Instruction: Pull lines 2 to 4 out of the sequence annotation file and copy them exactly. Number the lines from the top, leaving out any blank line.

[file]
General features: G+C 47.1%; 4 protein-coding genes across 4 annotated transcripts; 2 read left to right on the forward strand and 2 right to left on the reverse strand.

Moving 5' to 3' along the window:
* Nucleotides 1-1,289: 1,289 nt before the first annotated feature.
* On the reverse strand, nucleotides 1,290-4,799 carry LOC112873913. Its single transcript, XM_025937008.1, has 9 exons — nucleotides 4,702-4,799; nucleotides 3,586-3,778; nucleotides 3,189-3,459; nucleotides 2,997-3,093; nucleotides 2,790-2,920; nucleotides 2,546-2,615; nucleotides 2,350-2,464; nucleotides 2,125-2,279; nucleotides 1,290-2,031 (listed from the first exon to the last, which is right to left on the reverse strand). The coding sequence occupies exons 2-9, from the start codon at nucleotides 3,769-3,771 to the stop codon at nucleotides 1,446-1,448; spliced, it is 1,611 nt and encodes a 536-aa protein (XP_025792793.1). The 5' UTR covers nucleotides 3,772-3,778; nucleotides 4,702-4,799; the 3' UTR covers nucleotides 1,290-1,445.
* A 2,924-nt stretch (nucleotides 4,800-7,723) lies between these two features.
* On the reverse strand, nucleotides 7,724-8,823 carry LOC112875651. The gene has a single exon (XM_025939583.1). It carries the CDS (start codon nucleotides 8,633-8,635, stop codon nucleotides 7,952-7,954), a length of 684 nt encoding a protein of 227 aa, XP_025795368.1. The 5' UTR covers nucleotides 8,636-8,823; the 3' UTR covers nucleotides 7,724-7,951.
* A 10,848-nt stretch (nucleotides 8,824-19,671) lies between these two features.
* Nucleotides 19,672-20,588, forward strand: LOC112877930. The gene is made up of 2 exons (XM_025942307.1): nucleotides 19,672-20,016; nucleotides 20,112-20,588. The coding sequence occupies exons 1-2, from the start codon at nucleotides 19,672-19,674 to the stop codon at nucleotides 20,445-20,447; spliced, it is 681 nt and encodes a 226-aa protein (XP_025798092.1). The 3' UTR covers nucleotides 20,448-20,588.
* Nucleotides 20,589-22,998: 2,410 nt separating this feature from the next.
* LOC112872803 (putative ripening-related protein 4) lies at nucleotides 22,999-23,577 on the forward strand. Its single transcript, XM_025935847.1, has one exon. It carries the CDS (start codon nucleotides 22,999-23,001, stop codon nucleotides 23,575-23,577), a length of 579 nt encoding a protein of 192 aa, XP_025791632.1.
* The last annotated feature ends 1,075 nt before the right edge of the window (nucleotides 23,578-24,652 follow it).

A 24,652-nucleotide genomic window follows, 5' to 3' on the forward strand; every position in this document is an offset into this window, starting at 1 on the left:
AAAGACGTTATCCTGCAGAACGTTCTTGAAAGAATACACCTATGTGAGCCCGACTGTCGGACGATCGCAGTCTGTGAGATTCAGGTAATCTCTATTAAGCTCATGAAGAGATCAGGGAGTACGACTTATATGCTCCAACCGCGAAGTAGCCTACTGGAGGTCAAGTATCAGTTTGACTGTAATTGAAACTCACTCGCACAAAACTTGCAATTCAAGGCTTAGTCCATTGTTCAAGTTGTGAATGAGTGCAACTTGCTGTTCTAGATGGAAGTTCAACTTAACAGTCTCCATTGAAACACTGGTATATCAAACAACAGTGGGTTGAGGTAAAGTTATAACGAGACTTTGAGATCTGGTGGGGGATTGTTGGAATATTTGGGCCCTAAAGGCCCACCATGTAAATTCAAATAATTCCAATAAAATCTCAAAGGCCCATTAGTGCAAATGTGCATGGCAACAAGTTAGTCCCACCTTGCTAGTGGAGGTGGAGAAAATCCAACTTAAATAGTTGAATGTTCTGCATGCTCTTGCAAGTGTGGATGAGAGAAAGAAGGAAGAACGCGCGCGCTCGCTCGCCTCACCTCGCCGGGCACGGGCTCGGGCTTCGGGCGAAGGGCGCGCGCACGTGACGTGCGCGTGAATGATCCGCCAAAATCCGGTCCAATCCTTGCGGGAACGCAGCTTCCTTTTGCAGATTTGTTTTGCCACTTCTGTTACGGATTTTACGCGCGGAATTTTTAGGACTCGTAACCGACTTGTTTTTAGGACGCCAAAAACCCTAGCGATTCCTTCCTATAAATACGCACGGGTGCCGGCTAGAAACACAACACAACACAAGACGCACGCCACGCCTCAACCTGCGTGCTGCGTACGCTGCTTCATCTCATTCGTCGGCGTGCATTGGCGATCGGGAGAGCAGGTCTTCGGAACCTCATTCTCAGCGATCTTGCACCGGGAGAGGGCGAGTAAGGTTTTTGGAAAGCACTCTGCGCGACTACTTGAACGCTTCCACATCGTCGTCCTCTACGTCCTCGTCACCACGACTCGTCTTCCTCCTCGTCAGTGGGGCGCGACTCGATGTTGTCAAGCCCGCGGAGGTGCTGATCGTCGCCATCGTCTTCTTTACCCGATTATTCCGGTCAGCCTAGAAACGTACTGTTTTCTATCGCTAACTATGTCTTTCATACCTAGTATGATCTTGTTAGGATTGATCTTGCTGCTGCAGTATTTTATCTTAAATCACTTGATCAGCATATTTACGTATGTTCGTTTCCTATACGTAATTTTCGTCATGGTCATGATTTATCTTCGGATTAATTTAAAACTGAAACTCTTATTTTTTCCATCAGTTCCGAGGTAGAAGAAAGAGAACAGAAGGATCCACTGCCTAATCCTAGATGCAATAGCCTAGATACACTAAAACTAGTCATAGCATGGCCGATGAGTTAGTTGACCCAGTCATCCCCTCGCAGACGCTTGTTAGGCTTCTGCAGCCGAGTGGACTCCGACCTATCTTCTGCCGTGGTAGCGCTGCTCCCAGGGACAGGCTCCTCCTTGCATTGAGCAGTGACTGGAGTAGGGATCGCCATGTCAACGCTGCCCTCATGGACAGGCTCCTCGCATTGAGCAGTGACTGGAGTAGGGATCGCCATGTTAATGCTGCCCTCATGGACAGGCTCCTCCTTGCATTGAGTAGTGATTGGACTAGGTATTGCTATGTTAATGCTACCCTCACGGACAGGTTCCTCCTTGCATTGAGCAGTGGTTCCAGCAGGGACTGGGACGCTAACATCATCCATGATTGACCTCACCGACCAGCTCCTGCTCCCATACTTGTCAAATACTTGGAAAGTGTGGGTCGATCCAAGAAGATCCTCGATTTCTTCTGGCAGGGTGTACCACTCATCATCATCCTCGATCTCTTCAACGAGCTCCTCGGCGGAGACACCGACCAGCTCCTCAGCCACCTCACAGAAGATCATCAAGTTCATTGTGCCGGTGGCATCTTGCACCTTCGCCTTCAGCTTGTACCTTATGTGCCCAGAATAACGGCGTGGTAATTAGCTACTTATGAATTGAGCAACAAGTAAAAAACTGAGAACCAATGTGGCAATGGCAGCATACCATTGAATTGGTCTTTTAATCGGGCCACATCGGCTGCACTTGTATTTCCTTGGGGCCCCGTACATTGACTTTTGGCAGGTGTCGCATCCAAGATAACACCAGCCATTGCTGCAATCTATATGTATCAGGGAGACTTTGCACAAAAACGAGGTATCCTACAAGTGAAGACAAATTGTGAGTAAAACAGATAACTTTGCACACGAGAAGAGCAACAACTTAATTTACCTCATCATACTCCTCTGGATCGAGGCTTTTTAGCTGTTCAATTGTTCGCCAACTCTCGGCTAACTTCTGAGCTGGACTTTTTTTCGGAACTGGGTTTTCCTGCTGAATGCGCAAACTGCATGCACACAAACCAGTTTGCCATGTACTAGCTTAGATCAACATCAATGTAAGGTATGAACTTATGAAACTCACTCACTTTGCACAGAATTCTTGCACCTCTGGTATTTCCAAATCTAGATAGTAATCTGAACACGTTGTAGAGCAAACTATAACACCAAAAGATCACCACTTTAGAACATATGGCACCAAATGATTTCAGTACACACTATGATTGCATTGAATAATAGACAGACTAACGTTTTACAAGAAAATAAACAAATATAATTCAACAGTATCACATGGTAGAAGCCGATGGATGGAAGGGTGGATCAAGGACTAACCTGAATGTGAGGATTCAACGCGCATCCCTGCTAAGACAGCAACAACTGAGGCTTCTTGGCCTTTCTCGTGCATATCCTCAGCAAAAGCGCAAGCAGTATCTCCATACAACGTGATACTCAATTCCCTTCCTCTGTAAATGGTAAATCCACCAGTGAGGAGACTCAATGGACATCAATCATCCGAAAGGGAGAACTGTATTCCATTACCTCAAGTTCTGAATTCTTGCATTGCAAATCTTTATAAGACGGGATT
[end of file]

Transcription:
Moving 5' to 3' along the window:
* Nucleotides 1-1,289: 1,289 nt before the first annotated feature.
* On the reverse strand, nucleotides 1,290-4,799 carry LOC112873913. Its single transcript, XM_025937008.1, has 9 exons — nucleotides 4,702-4,799; nucleotides 3,586-3,778; nucleotides 3,189-3,459; nucleotides 2,997-3,093; nucleotides 2,790-2,920; nucleotides 2,546-2,615; nucleotides 2,350-2,464; nucleotides 2,125-2,279; nucleotides 1,290-2,031 (listed from the first exon to the last, which is right to left on the reverse strand). The coding sequence occupies exons 2-9, from the start codon at nucleotides 3,769-3,771 to the stop codon at nucleotides 1,446-1,448; spliced, it is 1,611 nt and encodes a 536-aa protein (XP_025792793.1). The 5' UTR covers nucleotides 3,772-3,778; nucleotides 4,702-4,799; the 3' UTR covers nucleotides 1,290-1,445.